Police investigator Aires Joaquim Soares, working virtually alone for eight years with reams of testimony and cabinets of archives, has unearthed evidence that justice in one of this state's largest towns is meted out not by the rap of a gavel but by the barrel of a gun.
A Rio de Janeiro criminal judge sent 10 military police to jail last week after their convictions on charges of assassinating dozens of citizens in the impoverished slums of Nova Iguacu, Rio State's seventh-largest city and one of the country's poorest.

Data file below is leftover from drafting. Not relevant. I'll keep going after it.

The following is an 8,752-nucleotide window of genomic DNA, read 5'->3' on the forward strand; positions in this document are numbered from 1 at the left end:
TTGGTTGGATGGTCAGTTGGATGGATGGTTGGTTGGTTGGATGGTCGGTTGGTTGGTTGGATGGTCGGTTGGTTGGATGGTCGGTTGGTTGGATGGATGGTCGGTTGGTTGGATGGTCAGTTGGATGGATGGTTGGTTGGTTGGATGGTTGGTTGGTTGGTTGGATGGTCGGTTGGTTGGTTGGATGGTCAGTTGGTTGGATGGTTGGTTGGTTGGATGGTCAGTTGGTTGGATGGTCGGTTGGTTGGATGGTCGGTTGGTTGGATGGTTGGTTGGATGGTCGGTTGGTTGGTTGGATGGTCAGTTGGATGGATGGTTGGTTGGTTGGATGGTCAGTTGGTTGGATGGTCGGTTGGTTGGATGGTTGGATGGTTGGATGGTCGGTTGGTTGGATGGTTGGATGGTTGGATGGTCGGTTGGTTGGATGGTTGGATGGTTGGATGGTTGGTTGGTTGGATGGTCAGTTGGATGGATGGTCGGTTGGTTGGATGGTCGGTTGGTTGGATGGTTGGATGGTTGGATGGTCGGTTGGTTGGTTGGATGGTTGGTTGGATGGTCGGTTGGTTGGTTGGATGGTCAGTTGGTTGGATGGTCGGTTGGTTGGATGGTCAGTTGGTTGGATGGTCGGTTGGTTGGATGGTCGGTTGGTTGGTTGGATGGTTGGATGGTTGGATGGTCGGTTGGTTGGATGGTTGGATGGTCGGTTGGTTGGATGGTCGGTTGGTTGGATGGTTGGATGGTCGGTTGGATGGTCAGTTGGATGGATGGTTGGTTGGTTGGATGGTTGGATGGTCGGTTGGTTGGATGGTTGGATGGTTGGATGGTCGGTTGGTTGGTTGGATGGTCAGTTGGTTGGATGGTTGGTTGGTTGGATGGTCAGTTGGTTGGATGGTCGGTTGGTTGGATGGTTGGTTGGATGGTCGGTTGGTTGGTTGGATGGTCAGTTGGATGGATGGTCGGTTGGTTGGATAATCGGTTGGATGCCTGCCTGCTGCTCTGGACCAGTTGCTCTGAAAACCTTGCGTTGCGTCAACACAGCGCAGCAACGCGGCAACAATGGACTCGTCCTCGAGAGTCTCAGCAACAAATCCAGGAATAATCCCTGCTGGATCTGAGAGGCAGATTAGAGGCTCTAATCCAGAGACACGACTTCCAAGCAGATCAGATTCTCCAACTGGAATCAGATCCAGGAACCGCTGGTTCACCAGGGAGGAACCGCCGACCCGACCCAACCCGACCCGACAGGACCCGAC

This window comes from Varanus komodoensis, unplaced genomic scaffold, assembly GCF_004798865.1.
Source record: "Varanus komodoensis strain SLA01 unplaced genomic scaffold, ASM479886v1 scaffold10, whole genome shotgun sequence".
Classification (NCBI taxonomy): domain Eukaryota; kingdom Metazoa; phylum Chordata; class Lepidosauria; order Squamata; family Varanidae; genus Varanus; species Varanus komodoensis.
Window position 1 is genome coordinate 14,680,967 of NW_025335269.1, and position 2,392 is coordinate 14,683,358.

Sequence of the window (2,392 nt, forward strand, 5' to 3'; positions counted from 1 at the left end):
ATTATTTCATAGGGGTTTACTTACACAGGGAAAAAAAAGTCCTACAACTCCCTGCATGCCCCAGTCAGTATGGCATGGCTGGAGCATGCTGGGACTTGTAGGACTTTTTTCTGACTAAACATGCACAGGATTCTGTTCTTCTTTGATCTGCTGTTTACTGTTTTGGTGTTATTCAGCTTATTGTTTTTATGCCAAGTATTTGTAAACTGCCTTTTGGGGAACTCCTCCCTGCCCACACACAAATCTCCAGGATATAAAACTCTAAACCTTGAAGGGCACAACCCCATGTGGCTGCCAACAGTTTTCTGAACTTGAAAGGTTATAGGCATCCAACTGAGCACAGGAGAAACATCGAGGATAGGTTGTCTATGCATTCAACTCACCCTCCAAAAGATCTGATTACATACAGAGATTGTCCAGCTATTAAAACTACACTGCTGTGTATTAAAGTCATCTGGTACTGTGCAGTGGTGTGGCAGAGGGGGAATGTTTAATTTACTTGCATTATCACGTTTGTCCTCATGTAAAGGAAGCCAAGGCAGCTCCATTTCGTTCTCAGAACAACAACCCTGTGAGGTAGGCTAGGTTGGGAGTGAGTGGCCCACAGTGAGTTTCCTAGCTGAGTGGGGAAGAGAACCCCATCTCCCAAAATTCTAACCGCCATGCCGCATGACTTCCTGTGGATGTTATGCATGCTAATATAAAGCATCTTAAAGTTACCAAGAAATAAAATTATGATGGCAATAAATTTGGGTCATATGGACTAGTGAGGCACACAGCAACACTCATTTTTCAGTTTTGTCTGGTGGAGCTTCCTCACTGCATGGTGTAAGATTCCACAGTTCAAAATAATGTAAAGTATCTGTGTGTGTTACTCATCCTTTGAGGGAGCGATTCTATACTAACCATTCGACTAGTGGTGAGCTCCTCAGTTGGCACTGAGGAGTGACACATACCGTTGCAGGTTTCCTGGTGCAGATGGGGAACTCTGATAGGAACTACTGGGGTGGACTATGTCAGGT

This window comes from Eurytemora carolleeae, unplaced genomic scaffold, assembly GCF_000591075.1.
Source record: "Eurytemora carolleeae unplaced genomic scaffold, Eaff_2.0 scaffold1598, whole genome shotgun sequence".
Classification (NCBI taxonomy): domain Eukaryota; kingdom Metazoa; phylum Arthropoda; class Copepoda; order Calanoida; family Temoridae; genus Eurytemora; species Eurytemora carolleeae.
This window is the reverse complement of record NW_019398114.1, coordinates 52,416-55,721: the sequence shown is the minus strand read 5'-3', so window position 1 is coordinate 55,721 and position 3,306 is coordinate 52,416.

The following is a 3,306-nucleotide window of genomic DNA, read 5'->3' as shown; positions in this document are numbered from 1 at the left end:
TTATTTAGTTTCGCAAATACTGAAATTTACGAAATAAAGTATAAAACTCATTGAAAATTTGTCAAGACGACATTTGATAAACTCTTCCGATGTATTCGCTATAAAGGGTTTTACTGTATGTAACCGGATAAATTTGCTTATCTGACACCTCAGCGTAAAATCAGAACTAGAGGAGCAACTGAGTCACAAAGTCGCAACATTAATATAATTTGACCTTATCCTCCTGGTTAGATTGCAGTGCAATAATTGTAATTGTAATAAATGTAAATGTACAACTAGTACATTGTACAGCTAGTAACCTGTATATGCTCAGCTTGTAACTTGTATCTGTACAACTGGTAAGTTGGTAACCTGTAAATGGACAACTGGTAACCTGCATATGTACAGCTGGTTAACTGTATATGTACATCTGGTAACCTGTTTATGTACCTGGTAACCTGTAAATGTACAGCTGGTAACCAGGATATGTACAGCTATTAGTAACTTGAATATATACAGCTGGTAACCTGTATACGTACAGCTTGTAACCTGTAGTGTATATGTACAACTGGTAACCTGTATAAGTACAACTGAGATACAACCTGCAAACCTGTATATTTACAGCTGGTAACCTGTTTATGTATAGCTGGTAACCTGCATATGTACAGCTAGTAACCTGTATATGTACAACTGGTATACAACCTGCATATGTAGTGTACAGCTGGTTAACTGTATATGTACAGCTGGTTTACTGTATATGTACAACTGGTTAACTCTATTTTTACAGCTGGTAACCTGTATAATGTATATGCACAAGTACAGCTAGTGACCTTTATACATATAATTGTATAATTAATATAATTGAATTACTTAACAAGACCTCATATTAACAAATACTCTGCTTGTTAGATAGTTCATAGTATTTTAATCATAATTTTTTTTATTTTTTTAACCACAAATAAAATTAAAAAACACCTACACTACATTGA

As many as 25 more civil and military police, along with civilians, have been implicated in the activities of ''death squads'' responsible for some 60 murders since last October.
Frontier-style justice has often been excused by the extreme violence in this sprawling region of 1.5 million. Last year there were more homicide cases is this region than in the capital city of Rio, which is five times its size.
But not all the victims were criminals. Detective Soares told the press here that many of the victims were workers or delinquent youths. The majority of assassinations, he said, ''were committed by contract, because of mere antipathy , or simply for the pleasure of killing.''
Rio's newly elected governor, Leonel Brizola, has pledged to clean up corruption and arbitrary use of violence by law officers.